Arsha pressed her hands against the bulkhead and waited for the world to stop spinning. When she seemed to be standing on her own two feet again she opened her eyes and straightened up. Her stomach still felt strange, but she grudgingly decided that she’d be all right, for now.
Her father had warned her that crossing the Veil would be different, but the reality had been even more unpleasant than she had expected. Even her cycles weren’t quite as bad. It was a little over twelve hours since they had cleared the ways, and the dizzy spells had grown less frequent, but only slightly less intense.
Steadier, she braved the stairs up to the bridge. In spite of her queasiness, this was something she had to see. She came up to find her father and Abasi already there. Abasi was at the helm and her father was examining the lumen-displays over one of the consoles. Traceries of light played out on the glass windows, projecting information; velocity, distance, angle of motion. One sweeping line for the horizon.
Past the displays all she could see was a darkening sky and an endless spiral of heavy grey storm clouds below. Her heart sank a little as she saw that there wasn’t even a glimpse of the city.
Abasi turned and caught her expression.
“Storm rolled in about an hour before we did,” he said. “I’m keeping us over her, for now.”
“The storm’s not what worries me,” her father added.
Following his gaze, at first she couldn’t make out anything but the wall of grey cloud. Straining her eyes, she finally saw the sleek white ship nestled in the clouds. It lay on the far side of the storm’s eye, made tiny by the distance, though she guessed it was nearly a match for the Triskelion in size. It’s hull was brightly painted in designs of brilliant red and gold.
“They were also here when we arrived,” Abasi said, with a heavy sigh.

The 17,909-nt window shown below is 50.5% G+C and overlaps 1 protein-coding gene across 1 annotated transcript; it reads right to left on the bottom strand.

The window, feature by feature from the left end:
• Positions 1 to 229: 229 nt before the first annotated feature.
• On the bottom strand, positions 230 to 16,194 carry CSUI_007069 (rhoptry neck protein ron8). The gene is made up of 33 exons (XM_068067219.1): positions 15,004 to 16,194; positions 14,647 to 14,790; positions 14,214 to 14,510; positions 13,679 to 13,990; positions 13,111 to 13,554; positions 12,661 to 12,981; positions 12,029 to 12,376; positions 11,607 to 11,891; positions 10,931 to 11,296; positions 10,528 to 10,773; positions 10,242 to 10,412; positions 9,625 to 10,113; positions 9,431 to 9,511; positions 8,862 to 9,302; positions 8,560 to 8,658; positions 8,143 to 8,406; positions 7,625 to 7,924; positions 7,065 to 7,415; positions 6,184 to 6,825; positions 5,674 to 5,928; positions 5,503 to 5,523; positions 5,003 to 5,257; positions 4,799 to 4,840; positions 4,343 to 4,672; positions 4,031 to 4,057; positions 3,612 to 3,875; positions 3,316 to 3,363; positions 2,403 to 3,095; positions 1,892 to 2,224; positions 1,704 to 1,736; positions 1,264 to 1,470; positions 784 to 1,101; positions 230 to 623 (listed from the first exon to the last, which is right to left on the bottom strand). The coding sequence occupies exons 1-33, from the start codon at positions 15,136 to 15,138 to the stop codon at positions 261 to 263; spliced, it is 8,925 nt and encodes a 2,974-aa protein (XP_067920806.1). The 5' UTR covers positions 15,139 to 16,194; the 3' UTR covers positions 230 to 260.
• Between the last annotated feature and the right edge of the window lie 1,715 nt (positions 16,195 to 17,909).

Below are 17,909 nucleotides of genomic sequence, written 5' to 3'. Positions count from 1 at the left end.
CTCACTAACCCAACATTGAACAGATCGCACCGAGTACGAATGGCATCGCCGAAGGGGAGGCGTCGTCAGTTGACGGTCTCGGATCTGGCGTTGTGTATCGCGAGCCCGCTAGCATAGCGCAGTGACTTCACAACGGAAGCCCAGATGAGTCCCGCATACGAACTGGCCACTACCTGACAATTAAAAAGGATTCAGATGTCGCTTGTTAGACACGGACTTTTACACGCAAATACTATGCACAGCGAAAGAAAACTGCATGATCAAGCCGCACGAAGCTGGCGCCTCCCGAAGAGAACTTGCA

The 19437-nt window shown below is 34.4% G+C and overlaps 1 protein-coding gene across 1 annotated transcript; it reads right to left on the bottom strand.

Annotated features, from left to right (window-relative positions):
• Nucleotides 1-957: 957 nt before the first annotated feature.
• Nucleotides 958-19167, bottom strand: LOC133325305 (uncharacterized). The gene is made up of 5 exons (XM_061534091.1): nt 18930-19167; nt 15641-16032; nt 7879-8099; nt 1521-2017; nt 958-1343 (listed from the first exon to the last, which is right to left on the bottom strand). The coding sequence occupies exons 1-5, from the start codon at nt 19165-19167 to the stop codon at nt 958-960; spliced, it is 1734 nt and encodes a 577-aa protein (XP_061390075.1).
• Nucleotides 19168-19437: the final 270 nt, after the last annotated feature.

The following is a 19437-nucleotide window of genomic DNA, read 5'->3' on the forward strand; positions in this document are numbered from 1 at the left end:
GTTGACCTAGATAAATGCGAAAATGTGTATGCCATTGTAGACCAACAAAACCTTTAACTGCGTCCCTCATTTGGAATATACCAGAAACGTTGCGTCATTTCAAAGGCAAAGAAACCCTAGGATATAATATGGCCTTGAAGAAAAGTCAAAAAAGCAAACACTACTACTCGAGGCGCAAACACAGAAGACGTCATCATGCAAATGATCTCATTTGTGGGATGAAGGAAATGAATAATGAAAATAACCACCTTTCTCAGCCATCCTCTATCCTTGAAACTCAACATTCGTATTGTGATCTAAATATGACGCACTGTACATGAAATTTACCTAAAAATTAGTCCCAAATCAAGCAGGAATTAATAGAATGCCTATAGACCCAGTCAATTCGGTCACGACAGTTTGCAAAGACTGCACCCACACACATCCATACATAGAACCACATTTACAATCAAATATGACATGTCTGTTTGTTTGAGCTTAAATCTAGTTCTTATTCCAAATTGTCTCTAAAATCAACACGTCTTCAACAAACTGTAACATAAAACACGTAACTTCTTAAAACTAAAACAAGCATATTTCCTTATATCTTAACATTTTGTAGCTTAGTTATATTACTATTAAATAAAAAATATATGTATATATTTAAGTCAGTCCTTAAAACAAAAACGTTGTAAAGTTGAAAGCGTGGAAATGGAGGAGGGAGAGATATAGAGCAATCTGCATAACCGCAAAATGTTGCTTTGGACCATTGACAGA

“Who are they?” she said.
“It’s the Jyoti. She’s registered to House Bhandari,” Abasi said.
Her father examined another display, his lips pressed into a thin line.
“They’re staying veil-warped?” he said, glancing past Abasi, towards the distant vessel.
“As tightly as they can, by the looks of it,” Abasi replied.
“What does that mean?” Arsha interjected. “Veil-warped?”
“We try to be, uh, discreet, when we’re this side of the Veil,” her father said, considering his words carefully.
“Because they don’t remember the Exile,” she prompted. Sometimes, he seemed to forget just how much of this he’d already taught her.
“Right. The Veil keeps them separate from the other worlds. But it does more than that… It keeps everything about the Exile locked away. The Hearth is like the calm eye in the centre of a storm. So when we travel here, through the Veil, we sort of bring a part of it with us. By keeping that Veil around our ship, we make it…” He faltered. “… Hard to find, I suppose.”
“They don’t see us?”
“No. They just don’t remember,” Abasi said.
“Oh,” she said, not sure that she really understood. “So… Why did those other guys come here? What does House Bhandari have to do with this?”
Abasi turned to look at her father, and for a moment neither of the men spoke.
“It’s a little complicated,” her father said. “I’ve worked with Manindra… With Lord Bhandari, in the past, and I know the man is obsessed with Ur artifacts. The Seeds in particular. If he’s learned about what’s going to happen here, that a Seed is awakening, you can be sure that he’ll try to get his hands on it.”
“But how would he know?” Arsha said. “You said maybe even the Guild doesn’t know yet.”
“Yes,” her father sighed. “I suspect Manindra is the cause of that. He has many allies within the Chamber of Foresight. It wouldn’t be easy to suppress a prediction of this scale, but for Manindra, I think it would be possible. He could certainly pull enough strings, if he wanted this badly enough. And I know that he does.”
“If you’re right, Rishi,” Abasi added, “then it means we’re alone out here. Just us and the Bhandaris. No Guild backup.”
“I know. I’m not planning to start a fight, Abasi. Trust me on that.”
“Fates, I wish I could,” Abasi said, shaking his head.
“If you know this Manindra guy… Lord Bhandari… Why can’t you talk to him? Tell him how dangerous this is?” Arsha said.
“Because Lord Bhandari doesn’t exactly think very kindly of me, sweetheart,” he said, smiling in a way that suggested there was something else he was holding back. “Besides, Manindra won’t be here on the Jyoti. He’ll have sent his sons to do his dirty work. Rakesh and Naveen, probably.”